1) American Century Plays Catch-Up to Win $4.6 Trillion ETF Market Bloomberg | 2/18/2020
Because… Given BlackRock and Vanguard collectively controlled 65% of ETF assets and 67% of 2019 net flows, it is tough for latecomers to play catch-up. Based on FUSE analysis, the compound annual growth rate (CAGR) of actively managed ETFs was 49% from 2016 to 2019, which was the highest among all ETF types (admittedly starting from a small asset base). With the SEC approval for non-transparent ETFs, a wave of active ETFs will likely hit the market in 2020. We are doubtful that net flows will follow in 2020 since distributors are waiting to see how the different approaches will trade before committing. First-mover advantage may be more of a superficial phenomenon. For example, when Grail Advisors introduced the industry’s first actively managed ETFs in 2009 and Eaton Vance introduced the first exchange-traded managed fund in 2016, they caused quite a stir in the marketplace. Unfortunately they failed to be the Holy Grail for asset managers. Time will tell if this latest attempt is more hype or revolutionary in the ETF evolution.
2) Secure Retirement Institute: 2019 Total Annuity Sales Reach Highest Levels Since 2008 LIMRA | 2/18/2020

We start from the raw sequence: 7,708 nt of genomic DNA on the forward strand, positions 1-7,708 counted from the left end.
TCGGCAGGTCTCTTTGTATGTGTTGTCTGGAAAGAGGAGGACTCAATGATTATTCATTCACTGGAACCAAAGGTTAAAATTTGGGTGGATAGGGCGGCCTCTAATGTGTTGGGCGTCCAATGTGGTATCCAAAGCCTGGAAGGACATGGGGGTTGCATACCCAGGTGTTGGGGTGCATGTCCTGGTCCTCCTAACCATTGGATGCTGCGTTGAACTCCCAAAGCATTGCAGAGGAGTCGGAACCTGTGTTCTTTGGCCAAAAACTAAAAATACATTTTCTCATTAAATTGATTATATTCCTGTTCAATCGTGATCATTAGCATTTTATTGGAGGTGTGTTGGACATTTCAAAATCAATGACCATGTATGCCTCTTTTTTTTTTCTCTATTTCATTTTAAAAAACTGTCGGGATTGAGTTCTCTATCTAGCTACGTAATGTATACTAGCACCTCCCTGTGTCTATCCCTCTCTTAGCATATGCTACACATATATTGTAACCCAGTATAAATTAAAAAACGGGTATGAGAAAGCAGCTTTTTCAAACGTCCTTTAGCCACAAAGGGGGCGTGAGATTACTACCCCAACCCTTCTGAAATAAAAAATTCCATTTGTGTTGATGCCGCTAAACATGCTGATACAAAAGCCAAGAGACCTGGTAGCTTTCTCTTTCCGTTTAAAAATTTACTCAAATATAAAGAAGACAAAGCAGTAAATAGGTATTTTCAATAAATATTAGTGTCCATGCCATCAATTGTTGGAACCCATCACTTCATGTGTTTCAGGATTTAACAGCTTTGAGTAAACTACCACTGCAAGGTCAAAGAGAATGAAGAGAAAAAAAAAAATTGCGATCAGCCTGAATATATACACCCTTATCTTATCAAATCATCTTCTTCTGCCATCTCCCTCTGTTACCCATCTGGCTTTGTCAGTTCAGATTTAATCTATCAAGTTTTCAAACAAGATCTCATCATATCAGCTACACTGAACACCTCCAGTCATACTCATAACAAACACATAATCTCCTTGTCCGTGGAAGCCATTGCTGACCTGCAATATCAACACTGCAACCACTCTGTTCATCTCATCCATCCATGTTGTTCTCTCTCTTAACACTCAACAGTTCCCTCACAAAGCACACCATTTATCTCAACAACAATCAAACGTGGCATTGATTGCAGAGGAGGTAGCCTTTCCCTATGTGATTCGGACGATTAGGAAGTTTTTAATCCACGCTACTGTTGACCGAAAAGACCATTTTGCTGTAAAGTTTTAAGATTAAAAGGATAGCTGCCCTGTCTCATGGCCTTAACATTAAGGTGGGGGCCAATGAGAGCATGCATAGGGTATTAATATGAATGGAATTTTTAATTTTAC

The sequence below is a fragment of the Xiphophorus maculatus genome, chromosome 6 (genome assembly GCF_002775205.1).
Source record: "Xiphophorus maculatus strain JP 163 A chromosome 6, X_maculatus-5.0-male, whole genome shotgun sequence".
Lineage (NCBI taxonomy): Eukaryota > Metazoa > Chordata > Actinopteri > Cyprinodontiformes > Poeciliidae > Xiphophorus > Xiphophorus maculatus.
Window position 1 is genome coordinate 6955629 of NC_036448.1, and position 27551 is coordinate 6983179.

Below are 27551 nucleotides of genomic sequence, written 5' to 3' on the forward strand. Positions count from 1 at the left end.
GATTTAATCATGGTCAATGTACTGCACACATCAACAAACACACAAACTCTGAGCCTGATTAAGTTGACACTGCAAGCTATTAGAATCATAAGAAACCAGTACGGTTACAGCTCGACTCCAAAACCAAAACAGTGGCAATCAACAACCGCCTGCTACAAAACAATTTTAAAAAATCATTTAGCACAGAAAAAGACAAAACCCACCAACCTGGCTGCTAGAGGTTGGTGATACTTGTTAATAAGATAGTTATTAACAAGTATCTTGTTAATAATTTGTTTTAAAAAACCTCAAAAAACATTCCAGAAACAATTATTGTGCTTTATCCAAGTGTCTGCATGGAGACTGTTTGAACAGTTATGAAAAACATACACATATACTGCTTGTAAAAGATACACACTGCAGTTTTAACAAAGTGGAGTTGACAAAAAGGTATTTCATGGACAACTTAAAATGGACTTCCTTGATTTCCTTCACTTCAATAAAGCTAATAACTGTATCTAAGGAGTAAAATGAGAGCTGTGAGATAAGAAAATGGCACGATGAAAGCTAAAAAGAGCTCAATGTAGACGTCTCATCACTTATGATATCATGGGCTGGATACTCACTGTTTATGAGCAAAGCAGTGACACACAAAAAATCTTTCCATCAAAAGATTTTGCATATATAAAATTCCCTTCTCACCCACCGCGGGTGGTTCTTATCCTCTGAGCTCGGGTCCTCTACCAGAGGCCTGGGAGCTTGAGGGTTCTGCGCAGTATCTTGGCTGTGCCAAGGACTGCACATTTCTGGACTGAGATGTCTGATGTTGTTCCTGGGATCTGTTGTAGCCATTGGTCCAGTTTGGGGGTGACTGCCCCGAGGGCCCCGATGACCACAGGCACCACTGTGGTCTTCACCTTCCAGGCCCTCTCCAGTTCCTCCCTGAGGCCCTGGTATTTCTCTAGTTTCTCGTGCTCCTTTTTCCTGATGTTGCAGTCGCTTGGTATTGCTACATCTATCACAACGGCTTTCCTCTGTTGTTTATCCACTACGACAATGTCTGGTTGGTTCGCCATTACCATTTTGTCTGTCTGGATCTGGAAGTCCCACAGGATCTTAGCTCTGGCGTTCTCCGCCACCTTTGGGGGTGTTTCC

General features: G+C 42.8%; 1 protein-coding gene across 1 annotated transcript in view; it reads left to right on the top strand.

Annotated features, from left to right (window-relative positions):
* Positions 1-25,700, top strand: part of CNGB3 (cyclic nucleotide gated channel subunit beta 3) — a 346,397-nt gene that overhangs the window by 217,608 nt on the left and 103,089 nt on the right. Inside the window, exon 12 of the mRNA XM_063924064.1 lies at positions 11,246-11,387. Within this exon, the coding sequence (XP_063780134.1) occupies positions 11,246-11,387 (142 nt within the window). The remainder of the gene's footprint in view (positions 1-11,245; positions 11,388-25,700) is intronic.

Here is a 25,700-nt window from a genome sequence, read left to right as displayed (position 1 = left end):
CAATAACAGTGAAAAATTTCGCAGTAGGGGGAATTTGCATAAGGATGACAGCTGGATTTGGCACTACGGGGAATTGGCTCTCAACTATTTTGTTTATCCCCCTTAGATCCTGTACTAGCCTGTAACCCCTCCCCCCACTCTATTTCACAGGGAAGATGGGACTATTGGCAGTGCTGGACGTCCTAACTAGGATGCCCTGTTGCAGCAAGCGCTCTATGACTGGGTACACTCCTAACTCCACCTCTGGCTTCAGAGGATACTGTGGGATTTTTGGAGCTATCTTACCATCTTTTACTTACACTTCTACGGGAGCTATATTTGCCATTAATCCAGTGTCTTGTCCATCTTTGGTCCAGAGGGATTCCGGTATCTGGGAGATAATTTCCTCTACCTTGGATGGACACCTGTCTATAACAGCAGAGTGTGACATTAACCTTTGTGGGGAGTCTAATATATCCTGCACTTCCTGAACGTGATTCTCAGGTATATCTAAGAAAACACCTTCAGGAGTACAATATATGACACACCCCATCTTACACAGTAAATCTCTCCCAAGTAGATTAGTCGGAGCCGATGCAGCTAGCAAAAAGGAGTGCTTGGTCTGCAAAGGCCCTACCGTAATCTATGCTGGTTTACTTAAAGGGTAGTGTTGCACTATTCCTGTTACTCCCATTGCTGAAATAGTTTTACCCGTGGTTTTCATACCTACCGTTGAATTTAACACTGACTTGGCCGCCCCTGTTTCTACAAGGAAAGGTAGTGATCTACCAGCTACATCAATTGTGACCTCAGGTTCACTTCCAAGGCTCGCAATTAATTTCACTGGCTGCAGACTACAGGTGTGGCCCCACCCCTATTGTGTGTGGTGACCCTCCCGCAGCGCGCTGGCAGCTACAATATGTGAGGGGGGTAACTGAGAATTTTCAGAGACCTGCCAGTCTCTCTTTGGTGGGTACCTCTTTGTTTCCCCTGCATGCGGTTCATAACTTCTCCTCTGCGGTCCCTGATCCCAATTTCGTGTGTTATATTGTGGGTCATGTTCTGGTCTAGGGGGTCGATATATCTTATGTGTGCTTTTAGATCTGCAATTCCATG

Because… LIMRA reports that variable annuity (VA) sales of $101.9 billion in 2019 represented an increase of 2% from a year ago. The positive growth for two consecutive years is particularly encouraging after annual VA sales fell below $100 billion in 2017 for the first time in almost 20 years. The SECURE Act, which was enacted into law last year, updates the safe harbor provision to protect employers from liability if they select an annuity provider that meets certain requirements. While we do not foresee a significant uptake of in-plan annuities, we hope the new legislation can encourage employers to add annuity options to provide their employees with a lifetime income stream.
3) Franklin Templeton to Acquire Legg Mason, Creating $1.5 Trillion AUM Global Investment Manager Franklin Templeton | 2/18/2020
Because… Franklin Templeton’s $4.5 billion purchase of Legg Mason shows again asset management firms’ hunger for scale. There have been quite a few large scale mergers and acquisitions in the past few years, such as the Janus-Henderson merger, Amundi’s buyout of Pioneer, and Invesco’s acquisition of OppenheimerFunds. With the race to lower costs, sales concentration among leading industry players, margin squeeze from the investor shift to passive investing, and the need to expand investment capabilities to accommodate different types of investors, we expect the trend of consolidations to continue going forward. Data from Refinitiv found that nearly 200 deals took place last year within the U.S. asset management industry, the most since at least 2000. Also, PwC projected recently that 20% of mutual fund asset managers will be acquired or eliminated by 2025.